Why should a Conservative consider supporting this process? Because, for the country’s sake, the attempt needs to be made; before long, it will either be too late, or the clamour for it will take a yet more extreme form, or both. In an ideal world, a centrist government (whether Conservative or Labour) would set out to reform our financial and tax systems, just as a government of the left should have reformed the unions in the ’70s. But that didn’t happen then, and this is not happening now, so it falls to the opposing side to do it.
A Corbyn government would not attempt all it desires, and – in the long term – it would not succeed in much that it attempts, but it would be a game-changer, and the game does need to be changed. I would almost certainly be less well-off as a result, but perhaps I need to be, and in any case George Osborne’s tax reforms have already left me less well-off without producing any noticeable changes for the better.
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This series of blogs, ‘the road to revolution’ (4 March onwards), was not tightly planned and has been a process of collecting and churning random thoughts and arguments. The conclusions are not remotely optimistic.
I remain, in principle, a supporter of globalisation. I believe that it has already raised, and increasingly will raise, millions of people throughout the world out of poverty and into a more tolerable experience of life. But there is a price. That price is and will be enormous, and it will fall most heavily on the developed societies of Europe and America. I don’t believe that liberal democracy, as we have understood it for generations, will emerge from this process unscathed, or perhaps at all. I’m far from sure that sustained material progress will prove achievable, or that – even if it does – its benefits will be widely spread.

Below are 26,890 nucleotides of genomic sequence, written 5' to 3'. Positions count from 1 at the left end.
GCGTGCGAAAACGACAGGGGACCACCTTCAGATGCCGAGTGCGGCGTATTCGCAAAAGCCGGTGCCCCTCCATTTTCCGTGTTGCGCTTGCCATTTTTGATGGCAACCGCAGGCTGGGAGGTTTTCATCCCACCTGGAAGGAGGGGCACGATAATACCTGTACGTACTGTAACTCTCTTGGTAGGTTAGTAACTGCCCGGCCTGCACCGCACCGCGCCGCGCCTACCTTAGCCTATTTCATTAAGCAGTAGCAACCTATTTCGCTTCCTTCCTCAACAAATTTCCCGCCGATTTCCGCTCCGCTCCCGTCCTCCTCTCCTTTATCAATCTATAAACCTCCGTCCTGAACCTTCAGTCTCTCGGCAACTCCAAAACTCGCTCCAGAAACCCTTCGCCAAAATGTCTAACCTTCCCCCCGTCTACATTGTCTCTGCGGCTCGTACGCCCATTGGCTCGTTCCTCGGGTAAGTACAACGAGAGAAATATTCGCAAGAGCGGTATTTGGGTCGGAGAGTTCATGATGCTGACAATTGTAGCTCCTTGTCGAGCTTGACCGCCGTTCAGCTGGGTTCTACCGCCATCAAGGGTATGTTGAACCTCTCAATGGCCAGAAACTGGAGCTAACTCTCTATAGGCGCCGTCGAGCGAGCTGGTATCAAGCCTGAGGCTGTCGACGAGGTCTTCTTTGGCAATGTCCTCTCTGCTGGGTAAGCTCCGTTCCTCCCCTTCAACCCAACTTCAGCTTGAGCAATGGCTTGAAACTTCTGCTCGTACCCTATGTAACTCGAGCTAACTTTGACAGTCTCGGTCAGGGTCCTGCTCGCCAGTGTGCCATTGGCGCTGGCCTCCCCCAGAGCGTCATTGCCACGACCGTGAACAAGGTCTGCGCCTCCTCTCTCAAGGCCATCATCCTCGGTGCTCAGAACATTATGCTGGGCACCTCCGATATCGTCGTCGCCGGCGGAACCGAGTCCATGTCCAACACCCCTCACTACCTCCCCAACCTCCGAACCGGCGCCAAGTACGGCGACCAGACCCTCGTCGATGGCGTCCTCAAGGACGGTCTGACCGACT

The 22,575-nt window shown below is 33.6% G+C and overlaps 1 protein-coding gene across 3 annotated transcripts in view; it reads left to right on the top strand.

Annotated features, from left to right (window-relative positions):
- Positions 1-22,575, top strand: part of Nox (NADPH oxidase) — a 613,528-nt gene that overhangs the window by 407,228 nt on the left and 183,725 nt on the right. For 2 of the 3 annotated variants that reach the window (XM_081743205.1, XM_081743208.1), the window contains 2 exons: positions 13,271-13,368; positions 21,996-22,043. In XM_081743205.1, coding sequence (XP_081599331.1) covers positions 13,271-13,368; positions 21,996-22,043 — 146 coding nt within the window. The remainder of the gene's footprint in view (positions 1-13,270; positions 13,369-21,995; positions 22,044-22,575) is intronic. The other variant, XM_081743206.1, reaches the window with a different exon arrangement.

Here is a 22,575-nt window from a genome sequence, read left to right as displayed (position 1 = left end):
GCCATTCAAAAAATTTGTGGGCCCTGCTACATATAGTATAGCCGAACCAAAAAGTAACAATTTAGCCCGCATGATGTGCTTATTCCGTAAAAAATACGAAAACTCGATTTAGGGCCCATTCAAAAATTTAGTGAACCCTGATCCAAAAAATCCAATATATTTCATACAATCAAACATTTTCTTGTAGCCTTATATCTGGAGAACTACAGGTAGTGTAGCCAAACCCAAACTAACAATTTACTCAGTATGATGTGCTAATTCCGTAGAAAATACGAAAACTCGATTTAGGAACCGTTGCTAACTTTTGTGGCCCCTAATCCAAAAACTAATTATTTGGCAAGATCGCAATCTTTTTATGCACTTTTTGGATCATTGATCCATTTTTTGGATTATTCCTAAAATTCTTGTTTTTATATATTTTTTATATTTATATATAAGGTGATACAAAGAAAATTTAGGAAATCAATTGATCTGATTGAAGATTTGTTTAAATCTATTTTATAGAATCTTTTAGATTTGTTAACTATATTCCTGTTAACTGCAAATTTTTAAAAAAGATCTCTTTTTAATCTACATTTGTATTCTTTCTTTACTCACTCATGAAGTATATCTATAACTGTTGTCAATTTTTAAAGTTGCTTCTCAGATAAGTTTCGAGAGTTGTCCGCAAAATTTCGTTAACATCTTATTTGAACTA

There needs to be a last hurrah, a final attempt to see if there is some way in which the best of our post-war world can co-exist with new global realities. The finger of fate seems to be pointing at Jeremy Corbyn to make this attempt in Britain. If he gets the chance, I expect he will fail. We may then enter a phase of alternating governments from both extremes, which will fail also. After that, there will probably be no further efforts. We will accept the logic of events. We, and our governments, just won’t have the power to influence anything very much. Elections will become meaningless. Life won’t get any better for most of us.
Towards the end of last year, I was talking to my 20-year-old nephew, a Corbyn supporter, about some of these issues. I said that a Corbyn government would throw everything up in the air, with no one having any idea where it would land. He replied that Brexit was already doing that, so maybe this was a good moment to put everything else up for grabs. Increasingly, I think he is right.
Whether I (or Ian) will in the end be prepared to break the habits of a lifetime and put a cross against the Labour candidate at the next election, remains to be seen. The very fact that either of us is contemplating it speaks volumes.